They say history is written by the victors. So are the commemorative coins and banknotes.
Sri Lanka on Tuesday released a banknote to mark the end of the country's 37-year separatist war, following the crushing of Tamil Tiger rebels in May, the central bank said.
The first commemorative banknote in the 1,000-rupee (nine dollars) denomination was given to President Mahinda Rajapakse on Tuesday, the bank said in a statement.
"The valiant contribution made by the nation's victorious sons and daughters, of the security forces and the police, is the theme on the reverse of the note," the bank said in a statement.
"The design at the centre depicts the hoisting of the national flag by members of the security forces."
To read the complete article, see:
Sri Lanka issues banknote to mark end of war
I asked our man in Sri Lanka, Kavan Ratnatunga, about the note.
I asked him if the Tamil rebels (known as the LTTE) had issued any scrip notes. He writes:
"There is no known LTTE currency. They used Lankan rupees. I have been told by a reliable intelligence officer that the LTTE forged Lankan currency. I have not found any"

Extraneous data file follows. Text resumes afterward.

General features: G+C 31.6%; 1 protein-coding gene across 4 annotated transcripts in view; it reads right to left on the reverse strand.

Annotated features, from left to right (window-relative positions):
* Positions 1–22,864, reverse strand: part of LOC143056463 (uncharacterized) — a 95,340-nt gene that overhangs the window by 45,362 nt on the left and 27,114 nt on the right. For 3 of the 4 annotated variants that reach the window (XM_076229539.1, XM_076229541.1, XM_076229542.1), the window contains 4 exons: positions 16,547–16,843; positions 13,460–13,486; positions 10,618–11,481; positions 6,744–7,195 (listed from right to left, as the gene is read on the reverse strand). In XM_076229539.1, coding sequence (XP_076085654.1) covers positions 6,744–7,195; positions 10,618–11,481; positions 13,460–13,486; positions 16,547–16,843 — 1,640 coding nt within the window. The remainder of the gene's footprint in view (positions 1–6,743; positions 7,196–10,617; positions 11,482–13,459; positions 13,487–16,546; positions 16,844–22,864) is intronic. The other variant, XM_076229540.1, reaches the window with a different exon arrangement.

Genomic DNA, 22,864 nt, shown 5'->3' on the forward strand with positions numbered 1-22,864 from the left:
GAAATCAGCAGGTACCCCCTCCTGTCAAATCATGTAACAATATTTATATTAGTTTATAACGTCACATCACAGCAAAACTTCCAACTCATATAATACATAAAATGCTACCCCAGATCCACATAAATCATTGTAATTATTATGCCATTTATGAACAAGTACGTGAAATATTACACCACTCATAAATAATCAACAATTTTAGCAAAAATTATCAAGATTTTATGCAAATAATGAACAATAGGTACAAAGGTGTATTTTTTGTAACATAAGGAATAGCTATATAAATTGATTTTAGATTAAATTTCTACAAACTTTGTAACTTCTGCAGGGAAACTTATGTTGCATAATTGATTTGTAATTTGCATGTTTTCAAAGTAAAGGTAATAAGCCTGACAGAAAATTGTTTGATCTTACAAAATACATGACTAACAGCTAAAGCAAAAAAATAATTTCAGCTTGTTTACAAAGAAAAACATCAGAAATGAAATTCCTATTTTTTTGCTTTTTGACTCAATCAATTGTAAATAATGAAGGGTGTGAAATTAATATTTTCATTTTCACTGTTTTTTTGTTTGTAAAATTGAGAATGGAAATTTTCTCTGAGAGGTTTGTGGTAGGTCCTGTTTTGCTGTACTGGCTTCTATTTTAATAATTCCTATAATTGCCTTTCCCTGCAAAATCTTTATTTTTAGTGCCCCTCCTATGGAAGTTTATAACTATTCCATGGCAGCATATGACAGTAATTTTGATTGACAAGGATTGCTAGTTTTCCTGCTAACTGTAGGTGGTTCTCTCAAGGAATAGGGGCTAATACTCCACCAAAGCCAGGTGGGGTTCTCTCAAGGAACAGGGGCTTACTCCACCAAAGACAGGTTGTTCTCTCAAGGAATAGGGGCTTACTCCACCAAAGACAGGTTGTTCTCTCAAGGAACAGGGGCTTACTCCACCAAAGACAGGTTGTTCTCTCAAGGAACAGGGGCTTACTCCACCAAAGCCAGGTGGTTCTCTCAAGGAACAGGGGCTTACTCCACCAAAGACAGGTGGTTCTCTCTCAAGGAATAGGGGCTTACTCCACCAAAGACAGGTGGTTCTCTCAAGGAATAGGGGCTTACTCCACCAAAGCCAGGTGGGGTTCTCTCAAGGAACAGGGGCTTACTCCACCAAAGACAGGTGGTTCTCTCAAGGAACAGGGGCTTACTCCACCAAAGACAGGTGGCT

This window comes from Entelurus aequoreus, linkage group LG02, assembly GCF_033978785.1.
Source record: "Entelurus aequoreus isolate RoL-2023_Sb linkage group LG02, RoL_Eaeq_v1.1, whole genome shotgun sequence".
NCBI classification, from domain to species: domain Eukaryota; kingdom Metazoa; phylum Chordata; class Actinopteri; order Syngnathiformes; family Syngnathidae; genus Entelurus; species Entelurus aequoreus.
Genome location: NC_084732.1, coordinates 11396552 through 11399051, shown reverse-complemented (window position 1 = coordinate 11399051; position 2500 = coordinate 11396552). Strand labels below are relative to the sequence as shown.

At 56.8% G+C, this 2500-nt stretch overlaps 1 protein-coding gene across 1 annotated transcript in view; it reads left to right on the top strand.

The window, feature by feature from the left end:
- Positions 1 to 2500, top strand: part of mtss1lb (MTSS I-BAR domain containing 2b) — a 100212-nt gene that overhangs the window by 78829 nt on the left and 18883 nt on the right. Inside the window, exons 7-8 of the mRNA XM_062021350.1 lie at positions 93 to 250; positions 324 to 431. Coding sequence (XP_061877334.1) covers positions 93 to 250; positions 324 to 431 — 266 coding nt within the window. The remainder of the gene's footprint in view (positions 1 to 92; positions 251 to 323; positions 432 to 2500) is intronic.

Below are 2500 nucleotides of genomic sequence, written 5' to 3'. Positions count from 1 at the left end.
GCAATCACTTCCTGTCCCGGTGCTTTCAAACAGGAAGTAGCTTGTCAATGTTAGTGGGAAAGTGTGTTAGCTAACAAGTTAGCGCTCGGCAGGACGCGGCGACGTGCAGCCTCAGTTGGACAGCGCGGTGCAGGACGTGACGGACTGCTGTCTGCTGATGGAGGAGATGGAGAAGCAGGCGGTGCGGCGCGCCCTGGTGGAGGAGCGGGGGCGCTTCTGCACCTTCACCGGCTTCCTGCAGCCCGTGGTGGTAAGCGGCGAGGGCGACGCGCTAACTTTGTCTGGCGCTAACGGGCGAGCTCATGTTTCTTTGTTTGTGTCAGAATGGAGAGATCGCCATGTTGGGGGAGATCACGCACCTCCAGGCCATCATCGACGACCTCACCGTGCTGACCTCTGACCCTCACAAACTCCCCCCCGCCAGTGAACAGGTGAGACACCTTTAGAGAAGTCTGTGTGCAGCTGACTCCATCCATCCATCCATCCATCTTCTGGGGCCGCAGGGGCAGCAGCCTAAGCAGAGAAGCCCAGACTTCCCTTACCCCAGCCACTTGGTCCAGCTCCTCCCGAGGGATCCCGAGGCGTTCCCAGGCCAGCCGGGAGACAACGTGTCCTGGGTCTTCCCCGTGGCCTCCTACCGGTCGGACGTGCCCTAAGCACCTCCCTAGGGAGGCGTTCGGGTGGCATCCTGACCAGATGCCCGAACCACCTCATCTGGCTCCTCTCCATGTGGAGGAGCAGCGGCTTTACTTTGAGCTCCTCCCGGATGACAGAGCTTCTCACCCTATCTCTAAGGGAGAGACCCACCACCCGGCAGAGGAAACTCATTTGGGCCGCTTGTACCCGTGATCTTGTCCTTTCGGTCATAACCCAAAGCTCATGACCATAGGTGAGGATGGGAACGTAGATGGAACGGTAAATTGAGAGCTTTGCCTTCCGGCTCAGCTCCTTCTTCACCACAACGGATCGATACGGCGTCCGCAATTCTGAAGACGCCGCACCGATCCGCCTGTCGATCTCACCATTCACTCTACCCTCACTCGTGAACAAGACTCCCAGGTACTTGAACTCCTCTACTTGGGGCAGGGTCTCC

Kavan also forwarded a link to another article which had this picture of the new note.
Kavan wrote up a detailed article and critique of the note. He submitted it to the Sunday Times, but they declined to publish it. It's posted on his web site. Here are some excerpts.
The front of the new currency note has a Black&White picture of the victorious president, His excellency Mahinda Rajapaksa with both his hands raised. It is the first time since 1954, that an image of a living person has been used on Lankan currency notes. Previously only portraits of British King George VI (1941-1951) and Queen Elizabeth II (1952-1954). Late Prime Minister S. W. R. D. Bandaranaike appeared on some currency issues from 1961 to 1975. The new currency note resembles the 1970 issue in which a portrait of the Late S. W. R. D. Bandaranaike with his hand raised was issued. That issue was withdrawn from circulation when it was deemed inappropriate by authorities to have a symbol "the hand" of the ruling SLFP political party prominently on currency issue.
The center piece is an image of five soldiers raising the national flag. The pose has clearly been plagiarized from the iconic World War II picture of American Marines raising the flag on Iwo Jima in 1945. The faces have slant eyes and the helmets, dress and boots unlike those currently used by SLA. I was unable to trace this photograph, in online image archives. It will be interesting to identify image if it is not just a drawing. The CBSL Press release nor the folder stated the name of the designer, as is customary.
To read Kavan's complete article, see:
2009 - Sri Lanka - 1000 Rupee note The Ushering of Peace and Prosperity
Wayne Homren, Editor
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